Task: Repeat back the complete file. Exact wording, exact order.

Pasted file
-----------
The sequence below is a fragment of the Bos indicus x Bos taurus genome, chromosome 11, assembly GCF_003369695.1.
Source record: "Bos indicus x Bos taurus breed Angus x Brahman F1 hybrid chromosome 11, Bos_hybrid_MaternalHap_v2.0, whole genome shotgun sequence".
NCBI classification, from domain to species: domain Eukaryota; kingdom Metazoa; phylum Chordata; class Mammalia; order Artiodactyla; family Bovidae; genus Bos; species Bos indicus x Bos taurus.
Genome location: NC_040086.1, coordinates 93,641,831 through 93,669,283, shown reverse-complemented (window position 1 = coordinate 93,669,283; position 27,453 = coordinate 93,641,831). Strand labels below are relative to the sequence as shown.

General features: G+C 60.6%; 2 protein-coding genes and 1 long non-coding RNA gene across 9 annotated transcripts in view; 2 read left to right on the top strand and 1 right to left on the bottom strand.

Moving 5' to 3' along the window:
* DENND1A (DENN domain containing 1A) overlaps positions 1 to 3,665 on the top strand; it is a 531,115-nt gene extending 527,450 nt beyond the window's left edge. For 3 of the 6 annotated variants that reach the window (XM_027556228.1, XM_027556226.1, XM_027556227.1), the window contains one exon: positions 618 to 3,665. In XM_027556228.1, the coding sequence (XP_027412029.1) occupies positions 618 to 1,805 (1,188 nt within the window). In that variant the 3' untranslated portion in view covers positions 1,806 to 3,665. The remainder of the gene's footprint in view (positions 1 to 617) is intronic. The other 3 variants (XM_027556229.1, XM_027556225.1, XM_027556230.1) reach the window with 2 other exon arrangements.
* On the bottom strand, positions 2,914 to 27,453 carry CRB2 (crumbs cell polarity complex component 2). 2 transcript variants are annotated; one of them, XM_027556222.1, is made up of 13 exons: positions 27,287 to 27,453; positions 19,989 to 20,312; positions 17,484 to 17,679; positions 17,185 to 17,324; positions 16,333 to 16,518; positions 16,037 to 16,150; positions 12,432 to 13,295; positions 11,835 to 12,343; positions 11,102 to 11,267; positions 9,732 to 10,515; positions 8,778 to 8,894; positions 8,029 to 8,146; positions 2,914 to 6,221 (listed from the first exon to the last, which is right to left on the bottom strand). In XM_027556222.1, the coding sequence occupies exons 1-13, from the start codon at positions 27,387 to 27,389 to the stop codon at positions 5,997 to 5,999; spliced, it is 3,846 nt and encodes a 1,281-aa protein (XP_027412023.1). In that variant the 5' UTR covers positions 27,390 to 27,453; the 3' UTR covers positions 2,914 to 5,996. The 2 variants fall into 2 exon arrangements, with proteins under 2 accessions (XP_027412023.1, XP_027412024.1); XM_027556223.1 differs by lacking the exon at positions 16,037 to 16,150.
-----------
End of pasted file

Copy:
The sequence below is a fragment of the Bos indicus x Bos taurus genome, chromosome 11, assembly GCF_003369695.1.
Source record: "Bos indicus x Bos taurus breed Angus x Brahman F1 hybrid chromosome 11, Bos_hybrid_MaternalHap_v2.0, whole genome shotgun sequence".
NCBI classification, from domain to species: domain Eukaryota; kingdom Metazoa; phylum Chordata; class Mammalia; order Artiodactyla; family Bovidae; genus Bos; species Bos indicus x Bos taurus.
Genome location: NC_040086.1, coordinates 93,641,831 through 93,669,283, shown reverse-complemented (window position 1 = coordinate 93,669,283; position 27,453 = coordinate 93,641,831). Strand labels below are relative to the sequence as shown.

General features: G+C 60.6%; 2 protein-coding genes and 1 long non-coding RNA gene across 9 annotated transcripts in view; 2 read left to right on the top strand and 1 right to left on the bottom strand.

Moving 5' to 3' along the window:
* DENND1A (DENN domain containing 1A) overlaps positions 1 to 3,665 on the top strand; it is a 531,115-nt gene extending 527,450 nt beyond the window's left edge. For 3 of the 6 annotated variants that reach the window (XM_027556228.1, XM_027556226.1, XM_027556227.1), the window contains one exon: positions 618 to 3,665. In XM_027556228.1, the coding sequence (XP_027412029.1) occupies positions 618 to 1,805 (1,188 nt within the window). In that variant the 3' untranslated portion in view covers positions 1,806 to 3,665. The remainder of the gene's footprint in view (positions 1 to 617) is intronic. The other 3 variants (XM_027556229.1, XM_027556225.1, XM_027556230.1) reach the window with 2 other exon arrangements.
* On the bottom strand, positions 2,914 to 27,453 carry CRB2 (crumbs cell polarity complex component 2). 2 transcript variants are annotated; one of them, XM_027556222.1, is made up of 13 exons: positions 27,287 to 27,453; positions 19,989 to 20,312; positions 17,484 to 17,679; positions 17,185 to 17,324; positions 16,333 to 16,518; positions 16,037 to 16,150; positions 12,432 to 13,295; positions 11,835 to 12,343; positions 11,102 to 11,267; positions 9,732 to 10,515; positions 8,778 to 8,894; positions 8,029 to 8,146; positions 2,914 to 6,221 (listed from the first exon to the last, which is right to left on the bottom strand). In XM_027556222.1, the coding sequence occupies exons 1-13, from the start codon at positions 27,387 to 27,389 to the stop codon at positions 5,997 to 5,999; spliced, it is 3,846 nt and encodes a 1,281-aa protein (XP_027412023.1). In that variant the 5' UTR covers positions 27,390 to 27,453; the 3' UTR covers positions 2,914 to 5,996. The 2 variants fall into 2 exon arrangements, with proteins under 2 accessions (XP_027412023.1, XP_027412024.1); XM_027556223.1 differs by lacking the exon at positions 16,037 to 16,150.